By now you have found this letter and know that I am gone. I write this to you to explain why I cannot stay with you as your husband. What can I say, so that you may understand? Some things are not meant to be, and I, a wanderer, am not meant for the happiness of home and hearth.
You see, I have my dark eyes and hair from my mother, a woman of the low marshes. But my ears and hands and health I have from my father, who was a gold-elf. I know nothing of how they met, and my childhood was as lost and lonely as had I been a half-orc, for all who learned my nature saw me as alien and withdrew their trust.
Oh, I was never treated as a monster like a Peshite might have been, but neither was I invited to schools or councils, or placed in positions of trust. From birth I knew myself an outsider among humans and among elves. Elves love me not for my brashness and short life, and humans love me not for my elven thoughts and feelings, and my ‘unnatural’ health.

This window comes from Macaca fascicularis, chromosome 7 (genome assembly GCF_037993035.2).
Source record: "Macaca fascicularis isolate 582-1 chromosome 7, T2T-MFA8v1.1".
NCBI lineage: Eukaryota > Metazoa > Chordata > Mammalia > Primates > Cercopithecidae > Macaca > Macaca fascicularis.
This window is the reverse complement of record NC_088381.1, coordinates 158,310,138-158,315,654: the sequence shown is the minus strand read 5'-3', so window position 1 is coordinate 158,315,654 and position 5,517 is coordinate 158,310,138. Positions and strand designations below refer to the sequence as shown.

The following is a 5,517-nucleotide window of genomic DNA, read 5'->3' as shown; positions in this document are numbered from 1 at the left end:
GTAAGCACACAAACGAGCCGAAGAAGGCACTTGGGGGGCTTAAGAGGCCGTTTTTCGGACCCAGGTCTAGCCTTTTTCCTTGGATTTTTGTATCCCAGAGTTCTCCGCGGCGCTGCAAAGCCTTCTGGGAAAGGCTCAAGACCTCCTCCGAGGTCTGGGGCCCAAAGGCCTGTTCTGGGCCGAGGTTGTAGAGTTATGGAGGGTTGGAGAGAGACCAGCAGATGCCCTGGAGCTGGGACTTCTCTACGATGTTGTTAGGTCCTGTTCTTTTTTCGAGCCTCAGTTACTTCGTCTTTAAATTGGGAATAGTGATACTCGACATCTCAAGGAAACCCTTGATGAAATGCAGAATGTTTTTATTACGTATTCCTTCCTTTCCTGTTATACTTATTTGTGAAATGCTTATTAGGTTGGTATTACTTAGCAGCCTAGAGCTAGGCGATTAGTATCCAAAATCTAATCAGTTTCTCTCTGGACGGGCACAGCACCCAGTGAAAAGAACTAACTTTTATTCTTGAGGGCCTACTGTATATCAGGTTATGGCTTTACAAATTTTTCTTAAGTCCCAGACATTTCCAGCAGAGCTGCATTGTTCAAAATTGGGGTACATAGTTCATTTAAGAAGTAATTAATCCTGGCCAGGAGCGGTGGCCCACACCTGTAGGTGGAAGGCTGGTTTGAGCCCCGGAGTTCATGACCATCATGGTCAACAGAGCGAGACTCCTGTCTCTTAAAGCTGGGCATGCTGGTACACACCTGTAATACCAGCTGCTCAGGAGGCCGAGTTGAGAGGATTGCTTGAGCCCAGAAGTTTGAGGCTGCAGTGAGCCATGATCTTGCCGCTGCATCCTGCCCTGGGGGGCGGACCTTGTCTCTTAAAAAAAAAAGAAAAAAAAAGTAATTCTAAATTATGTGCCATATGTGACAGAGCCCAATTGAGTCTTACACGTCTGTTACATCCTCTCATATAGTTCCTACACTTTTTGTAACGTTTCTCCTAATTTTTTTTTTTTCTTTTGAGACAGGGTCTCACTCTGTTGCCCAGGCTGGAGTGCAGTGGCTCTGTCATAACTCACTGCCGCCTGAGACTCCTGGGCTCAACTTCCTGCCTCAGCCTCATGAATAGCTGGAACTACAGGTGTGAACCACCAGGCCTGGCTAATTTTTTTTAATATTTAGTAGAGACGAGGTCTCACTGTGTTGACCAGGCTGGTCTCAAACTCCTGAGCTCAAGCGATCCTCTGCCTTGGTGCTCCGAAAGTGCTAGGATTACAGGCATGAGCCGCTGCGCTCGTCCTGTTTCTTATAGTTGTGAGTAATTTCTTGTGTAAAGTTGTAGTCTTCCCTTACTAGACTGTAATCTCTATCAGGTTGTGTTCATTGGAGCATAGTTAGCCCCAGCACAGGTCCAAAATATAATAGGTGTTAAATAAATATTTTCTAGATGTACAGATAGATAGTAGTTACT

We have no orders, my kind; nor any settlements. Sadly, we are incapable of fathering children, and cannot share a lineage. We shall never become a people, nor have a people who will claim us.
You, my dear Lessa, are a bit slower than many, but surely must have seen something, did you not? How my skin gleamed like copper in sunlight? How my gaze was over far horizons, how I heard and interpreted birdsong? How I never dropped so much as a grain of sugar? The deep weariness in my eyes?
I have lived for sixty years, though you think me twenty. I shall live for eighty more, most likely. In all that time, even if you loved me, others will not. I will never give you children, but instead, isolation, for you can never truly know me, nor I you. I would not curse you.
Instead, I shall keep looking for a cause—a reason to live another day. Something to stand for and believe in. Perhaps I shall find it. Perhaps not. Weep for me, my beloved, for I am lost to you forever, and will never return. Know that it was for the best and that in doing so I have spared you. Pray for me.